Domain Names: A Sneaky Attempt To Take My Name

If you have a domain name(s) that you’ve registered how much
thought have you given to who else might want the name? That
question crossed my mind only in the context of – do I have a
name that others might like to buy or one that could potentially
drive traffic to a website. I was registering many domain names.
Some names I wanted to use myself, some to keep, hoping they
would go up in value, and others to sell as soon as I could find
a buyer. Most of the names I had made up – until it had become
difficult to think of new names that had meaning and were not
very long. When that happened I started registering expired
domain names.

After accumulating several hundred names I decided to take a
break and pondered my next move. I didn’t have to wait long.
Within a week I received a notice from my registrar. It seemed a
registrar in Germany had someone who was transferring one of my
domain names to their account. How could they get away with
that? That was my first experience of having someone steal a
name from me. I had heard of such things, but experiencing them
first hand is much more real.

I quickly emailed my registrar and asked what was going on and
that I had not given anyone permission to take one of my names.
I was told my domain had already been transferred to someone
else. I gave my registrar explicit instructions to cancel the
transfer, which they did immediately, and as soon as I got the
name back they placed a lock on the domain so it could not
happen again.

Confident I had solved the problem, that incident quickly left
my mind, as I had a myriad of other things to do. But no –
things never seem so easy, as I came to realize a couple of
weeks later. I checked my email and there was an email from that
same registrar, where two weeks earlier someone tried to
transfer my domain name. It was a form letter in both English
and German telling me they were transferring my domain name to
their registry. I asked a co-worker who was German to translate
the German language part. She verified that language said the
same as the English version. All my domains were locked so there
was nothing I had to do.

By now I wondered how my name, ~~~~fix.com*, which I made up,
could be so important. I did some quick research on the Internet
and found there was a company in Germany with the name ~~~~fix.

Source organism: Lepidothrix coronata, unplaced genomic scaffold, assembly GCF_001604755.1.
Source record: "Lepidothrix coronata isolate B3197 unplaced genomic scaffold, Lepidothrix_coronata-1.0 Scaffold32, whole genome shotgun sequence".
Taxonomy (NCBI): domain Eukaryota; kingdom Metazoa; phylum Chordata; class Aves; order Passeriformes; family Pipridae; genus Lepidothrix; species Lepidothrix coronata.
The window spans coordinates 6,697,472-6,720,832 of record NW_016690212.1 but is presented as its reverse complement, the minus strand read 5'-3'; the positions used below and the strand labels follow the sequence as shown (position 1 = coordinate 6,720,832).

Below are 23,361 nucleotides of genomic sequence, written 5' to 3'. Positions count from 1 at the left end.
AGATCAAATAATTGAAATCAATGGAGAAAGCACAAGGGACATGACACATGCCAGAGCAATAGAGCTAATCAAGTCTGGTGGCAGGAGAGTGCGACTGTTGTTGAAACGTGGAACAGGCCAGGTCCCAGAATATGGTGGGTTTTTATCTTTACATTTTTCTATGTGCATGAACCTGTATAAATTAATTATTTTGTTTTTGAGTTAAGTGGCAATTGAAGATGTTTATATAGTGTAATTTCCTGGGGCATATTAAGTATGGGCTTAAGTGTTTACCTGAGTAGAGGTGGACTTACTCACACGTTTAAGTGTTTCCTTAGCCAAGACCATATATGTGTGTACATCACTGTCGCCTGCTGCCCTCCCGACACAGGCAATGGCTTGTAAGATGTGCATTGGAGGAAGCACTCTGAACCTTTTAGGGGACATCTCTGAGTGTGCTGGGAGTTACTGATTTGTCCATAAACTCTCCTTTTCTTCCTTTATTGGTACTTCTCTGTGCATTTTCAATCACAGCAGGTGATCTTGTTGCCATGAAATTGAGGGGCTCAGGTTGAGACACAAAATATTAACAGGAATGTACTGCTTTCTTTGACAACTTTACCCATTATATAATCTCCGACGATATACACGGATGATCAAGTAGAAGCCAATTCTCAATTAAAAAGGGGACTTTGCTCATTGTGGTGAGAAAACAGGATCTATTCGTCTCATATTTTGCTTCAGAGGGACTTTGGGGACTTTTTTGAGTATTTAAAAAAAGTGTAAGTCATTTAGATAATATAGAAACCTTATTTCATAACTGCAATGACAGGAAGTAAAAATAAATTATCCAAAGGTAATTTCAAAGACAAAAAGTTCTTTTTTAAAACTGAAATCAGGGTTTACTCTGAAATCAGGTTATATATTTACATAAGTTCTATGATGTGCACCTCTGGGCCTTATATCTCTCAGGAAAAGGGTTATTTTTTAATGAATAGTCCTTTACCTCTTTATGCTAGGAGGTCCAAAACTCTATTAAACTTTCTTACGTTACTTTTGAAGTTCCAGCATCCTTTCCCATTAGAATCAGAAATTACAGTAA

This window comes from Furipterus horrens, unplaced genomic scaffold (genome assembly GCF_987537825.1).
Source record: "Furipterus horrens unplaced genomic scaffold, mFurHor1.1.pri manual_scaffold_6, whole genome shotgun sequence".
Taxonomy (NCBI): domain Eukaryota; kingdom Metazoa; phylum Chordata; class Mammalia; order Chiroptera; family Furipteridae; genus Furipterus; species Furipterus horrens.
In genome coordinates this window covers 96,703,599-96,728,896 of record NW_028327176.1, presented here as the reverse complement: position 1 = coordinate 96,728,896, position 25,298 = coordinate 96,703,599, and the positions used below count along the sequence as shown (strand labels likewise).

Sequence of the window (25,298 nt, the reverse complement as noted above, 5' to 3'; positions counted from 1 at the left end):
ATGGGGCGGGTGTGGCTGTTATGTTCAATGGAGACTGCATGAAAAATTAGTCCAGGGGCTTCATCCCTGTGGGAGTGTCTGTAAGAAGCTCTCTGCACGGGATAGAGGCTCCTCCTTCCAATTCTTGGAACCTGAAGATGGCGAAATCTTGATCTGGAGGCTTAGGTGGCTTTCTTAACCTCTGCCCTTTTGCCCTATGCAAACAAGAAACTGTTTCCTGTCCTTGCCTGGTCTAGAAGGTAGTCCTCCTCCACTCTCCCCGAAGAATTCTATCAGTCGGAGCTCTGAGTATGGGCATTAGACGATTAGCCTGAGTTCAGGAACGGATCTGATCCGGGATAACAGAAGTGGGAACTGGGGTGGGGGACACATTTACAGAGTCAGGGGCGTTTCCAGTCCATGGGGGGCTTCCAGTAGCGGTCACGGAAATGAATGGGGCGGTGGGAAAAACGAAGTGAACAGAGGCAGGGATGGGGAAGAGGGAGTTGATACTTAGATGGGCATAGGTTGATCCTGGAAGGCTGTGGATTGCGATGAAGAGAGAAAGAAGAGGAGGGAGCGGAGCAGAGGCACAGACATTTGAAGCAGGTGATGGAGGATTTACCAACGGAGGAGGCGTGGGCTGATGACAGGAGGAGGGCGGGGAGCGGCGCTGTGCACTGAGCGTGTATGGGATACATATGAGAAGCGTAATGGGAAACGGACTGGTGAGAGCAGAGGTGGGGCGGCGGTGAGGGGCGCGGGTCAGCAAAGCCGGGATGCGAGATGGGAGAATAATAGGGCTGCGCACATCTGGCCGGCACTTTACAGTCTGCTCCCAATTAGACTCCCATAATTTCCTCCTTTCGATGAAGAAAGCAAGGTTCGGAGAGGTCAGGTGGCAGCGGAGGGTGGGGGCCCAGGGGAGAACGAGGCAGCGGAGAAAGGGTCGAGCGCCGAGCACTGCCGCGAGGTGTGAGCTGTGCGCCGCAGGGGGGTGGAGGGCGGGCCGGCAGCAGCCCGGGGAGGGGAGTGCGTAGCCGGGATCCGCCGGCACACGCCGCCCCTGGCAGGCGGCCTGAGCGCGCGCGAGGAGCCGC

It was starting to aggravate me that if someone wanted my dot
com version of the name why didn’t they just make me an offer
for the name. It seemed awfully suspicious that someone wanted
that name so badly that they would try to transfer it when it
was plainly up for sale. The directory website where that name
was hosted showed a for sale notice along with a price.

I quickly composed a letter and emailed it to that registrar
expressing my thoughts. I also raised the price of the domain
name once I had sent the email. Because I was upset about the
matter I decided to raise the selling price by a factor of ten.
I never received a response from my email and assumed the matter
was closed.

Well, to make a long story short I received three more emails
within the next three weeks, each with attempts to get me to
transfer my domain name to them. The emails included dubious
documentation and said “You must agree to enter into a new
Registration Agreement with us”. I ignored all attempts to sign
away my domain name to the other registrar.

The last four attempts to get me to surrender my domain name all
occurred just after ICANN changed the rules pertaining to domain
names. That new ruling took affect November 12, 2004 making it
easier (in my opinion) for someone to sneakily transfer a domain
name. With the current new rules it seems all you have to do is
not respond to your registrar within five days of them sending
you notice indicating your domain name is being transferred. If
you happen to be on vacation, not respond to your email quickly,
or overlook such email, you may find yourself short a domain
name. If however, your domain name(s) is locked, then you
shouldn’t have to worry about that problem. My impression is
that many registrars are now locking domain names by default so
they cannot be transferred automatically, but you should check
yours to be sure.

All this fuss over a domain name I made up got me thinking about
my rights to my domain name. I checked the Anticybersquatting
Consumer Protection Act, signed by President Clinton, November
29, 1999. I’m no lawyer, but it does not look favorable for me,
even though I made up a name I did not think anyone else had.
I’ll let you the reader check the law and come to your own
conclusion.

There has been no further action on that domain name and it has
been two and a half months since the last attempt to transfer it
away from me. Is this the end of that saga?

* I’ve left out the first few characters for my protection.
Contact me if you must know the exact name.

Charles is a computer programmer and developer turned web
entrepreneur. He has written software for many major U.S.
Corporations as well as written and sold his own software. He is
currently developing a soon to be published website for his many
domain names and another on top-rated eZines. Charles can be
reached via the contact form at www.z-cashflow.com or his
sister’s www.KLTGallery.com.

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